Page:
Heather - posted on 06/20/2012




If he is showing signes of wanting to potty train then go for it. If he is not showing signs then I would wait because he is not ready. He will let you know when he is ready to do it.

Sharlene - posted on 06/19/2012




If you think your son ready for potty training then yeah ,Is hes nappies during the day and nite quiet dry and can he hold it for a while then if you think he can try it and good luck with the potty training and the new baby.

Brittney - posted on 06/19/2012




I trained my daughter before 15 months (I started when she was 4 months old), my mom trained her son shortly after 1 year, my grandma trained her sons just before 1 year. Just keep with it and do not bring back diapers once you start.

Take him to the potty every time you have to go, get him used to sitting on a small potty (or an insert on the big potty), praise even if he didn't go, take him often (every 30-45 minutes at first), the more he goes the stronger the muscles will be and the more control he will have. They don't have to show signs of "being ready", mine never did and she goes potty all by herself and she is going to be 2 years in a 4 months. Don't use disposable pull ups, they are exactly the same as diapers. Do night and day training at the same time, and if you do end up giving up putting him in diapers again shows him that he doesn't have to go potty in the potty, he can just wait until he gets a diaper.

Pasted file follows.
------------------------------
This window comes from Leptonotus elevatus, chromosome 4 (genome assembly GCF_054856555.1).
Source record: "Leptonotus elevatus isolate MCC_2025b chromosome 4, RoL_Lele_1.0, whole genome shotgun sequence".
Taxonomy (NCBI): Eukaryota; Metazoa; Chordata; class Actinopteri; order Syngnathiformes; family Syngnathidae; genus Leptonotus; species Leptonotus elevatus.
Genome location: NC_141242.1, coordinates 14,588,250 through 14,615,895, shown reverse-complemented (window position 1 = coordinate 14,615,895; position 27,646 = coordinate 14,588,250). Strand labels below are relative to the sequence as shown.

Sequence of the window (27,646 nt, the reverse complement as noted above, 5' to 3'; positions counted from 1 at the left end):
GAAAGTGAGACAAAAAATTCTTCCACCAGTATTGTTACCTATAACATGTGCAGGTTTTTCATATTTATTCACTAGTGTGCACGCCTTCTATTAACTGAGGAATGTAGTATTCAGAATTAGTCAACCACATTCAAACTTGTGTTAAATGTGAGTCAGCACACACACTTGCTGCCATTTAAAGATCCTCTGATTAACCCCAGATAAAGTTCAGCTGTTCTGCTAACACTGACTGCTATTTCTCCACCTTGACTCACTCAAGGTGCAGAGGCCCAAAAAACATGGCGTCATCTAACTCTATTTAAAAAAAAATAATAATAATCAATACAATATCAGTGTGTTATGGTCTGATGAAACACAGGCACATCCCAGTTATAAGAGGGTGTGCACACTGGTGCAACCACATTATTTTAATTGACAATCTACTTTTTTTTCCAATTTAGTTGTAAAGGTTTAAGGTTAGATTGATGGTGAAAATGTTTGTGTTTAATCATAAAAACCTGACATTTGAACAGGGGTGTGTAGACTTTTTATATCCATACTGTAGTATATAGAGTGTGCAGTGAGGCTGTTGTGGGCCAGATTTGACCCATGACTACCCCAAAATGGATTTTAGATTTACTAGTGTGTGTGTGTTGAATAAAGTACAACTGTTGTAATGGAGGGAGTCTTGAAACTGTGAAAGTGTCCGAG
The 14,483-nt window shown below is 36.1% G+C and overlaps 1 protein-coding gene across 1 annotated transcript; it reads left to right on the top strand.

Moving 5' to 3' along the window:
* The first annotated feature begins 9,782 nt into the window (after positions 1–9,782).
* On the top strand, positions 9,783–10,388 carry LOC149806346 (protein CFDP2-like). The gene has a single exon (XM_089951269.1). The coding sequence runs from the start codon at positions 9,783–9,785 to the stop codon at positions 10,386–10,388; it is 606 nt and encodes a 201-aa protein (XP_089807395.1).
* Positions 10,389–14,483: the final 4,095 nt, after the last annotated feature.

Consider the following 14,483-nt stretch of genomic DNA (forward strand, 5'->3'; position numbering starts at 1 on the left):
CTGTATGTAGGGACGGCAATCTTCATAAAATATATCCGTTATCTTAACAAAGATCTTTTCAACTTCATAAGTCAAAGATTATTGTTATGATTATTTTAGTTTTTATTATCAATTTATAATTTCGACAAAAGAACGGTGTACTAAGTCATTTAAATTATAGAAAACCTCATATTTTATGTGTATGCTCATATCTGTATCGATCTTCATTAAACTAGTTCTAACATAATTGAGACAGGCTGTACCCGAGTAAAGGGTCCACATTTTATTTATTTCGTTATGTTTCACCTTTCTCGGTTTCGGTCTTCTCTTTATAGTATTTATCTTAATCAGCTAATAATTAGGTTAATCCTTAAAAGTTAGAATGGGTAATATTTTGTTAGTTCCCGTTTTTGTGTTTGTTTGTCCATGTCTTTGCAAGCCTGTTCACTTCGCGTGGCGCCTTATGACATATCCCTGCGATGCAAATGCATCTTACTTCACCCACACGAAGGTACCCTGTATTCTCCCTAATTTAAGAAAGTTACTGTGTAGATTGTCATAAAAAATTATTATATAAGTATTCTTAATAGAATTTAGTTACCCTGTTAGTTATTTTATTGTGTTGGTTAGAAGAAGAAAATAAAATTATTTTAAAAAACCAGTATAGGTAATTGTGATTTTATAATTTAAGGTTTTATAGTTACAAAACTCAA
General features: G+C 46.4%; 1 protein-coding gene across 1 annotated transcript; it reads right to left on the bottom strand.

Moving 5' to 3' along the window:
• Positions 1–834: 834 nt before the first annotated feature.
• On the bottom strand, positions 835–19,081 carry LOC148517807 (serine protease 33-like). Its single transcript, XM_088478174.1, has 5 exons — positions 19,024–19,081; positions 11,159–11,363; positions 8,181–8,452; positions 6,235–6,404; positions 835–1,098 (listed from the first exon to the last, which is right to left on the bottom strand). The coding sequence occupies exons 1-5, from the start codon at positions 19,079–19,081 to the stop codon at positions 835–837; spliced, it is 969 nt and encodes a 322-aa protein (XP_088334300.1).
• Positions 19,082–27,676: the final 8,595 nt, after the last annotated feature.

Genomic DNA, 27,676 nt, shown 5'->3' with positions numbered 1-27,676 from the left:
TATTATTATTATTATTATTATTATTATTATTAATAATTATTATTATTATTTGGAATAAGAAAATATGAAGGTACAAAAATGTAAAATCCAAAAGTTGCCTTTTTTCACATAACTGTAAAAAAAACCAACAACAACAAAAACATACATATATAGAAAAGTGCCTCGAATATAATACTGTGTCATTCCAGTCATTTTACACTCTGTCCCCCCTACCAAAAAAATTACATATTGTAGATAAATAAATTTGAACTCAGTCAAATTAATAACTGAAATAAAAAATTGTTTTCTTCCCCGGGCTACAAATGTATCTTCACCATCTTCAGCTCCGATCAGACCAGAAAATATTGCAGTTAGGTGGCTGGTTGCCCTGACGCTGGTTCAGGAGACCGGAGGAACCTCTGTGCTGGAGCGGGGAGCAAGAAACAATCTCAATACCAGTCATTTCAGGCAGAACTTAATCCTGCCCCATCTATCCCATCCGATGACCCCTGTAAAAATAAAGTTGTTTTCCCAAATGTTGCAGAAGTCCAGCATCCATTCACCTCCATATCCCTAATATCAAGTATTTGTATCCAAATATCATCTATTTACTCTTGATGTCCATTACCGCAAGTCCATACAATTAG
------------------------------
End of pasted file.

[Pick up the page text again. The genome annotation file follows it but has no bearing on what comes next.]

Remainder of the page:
Louise - posted on 06/19/2012




Can I just say that it is medically proven that children can not control their bladder fully until the age of 2! Please wait until he is ready to do this because it can cause major stress for both you and your baby.

The average age for a child to be toilet trained is 2 years 4 months. I toilet trained all three of my kids in two weeks, because they were ready. I took all three to the toilet with a seat and never owned a potty. It your child is ready then toilet training is stress free and only takes two weeks to do. Every child is different. My eldest son was 2 years 7 months, my second son was two and my daughter was two years 4 months.

As Michelle has said look for the signs, if they are not there then wait. If you think he is ready then try for three days to get him to the toilet and to ask for the toilet, if you are having no luck then stop for a month and try again.

Michelle - posted on 06/19/2012




Boys are usually later at potty training than girls but it can be done. My 2nd son decided at 18 months that he didn't want nappies anymore because his older brother didn't wear them.

The main signs of them being ready is:
Letting you know they need to be changed.
An interest in wanting to sit on the potty even while clothed.
Letting you know when they are soiling themselves.
Being able to communicate.

I had 2.5 years between my 2 oldest ones and and didn't find it hard to potty train my oldest one after my 2nd son was here. Even though my (ex) husband wasn't deployed he was never home and I was working as well. When they are ready it's not hard work at all.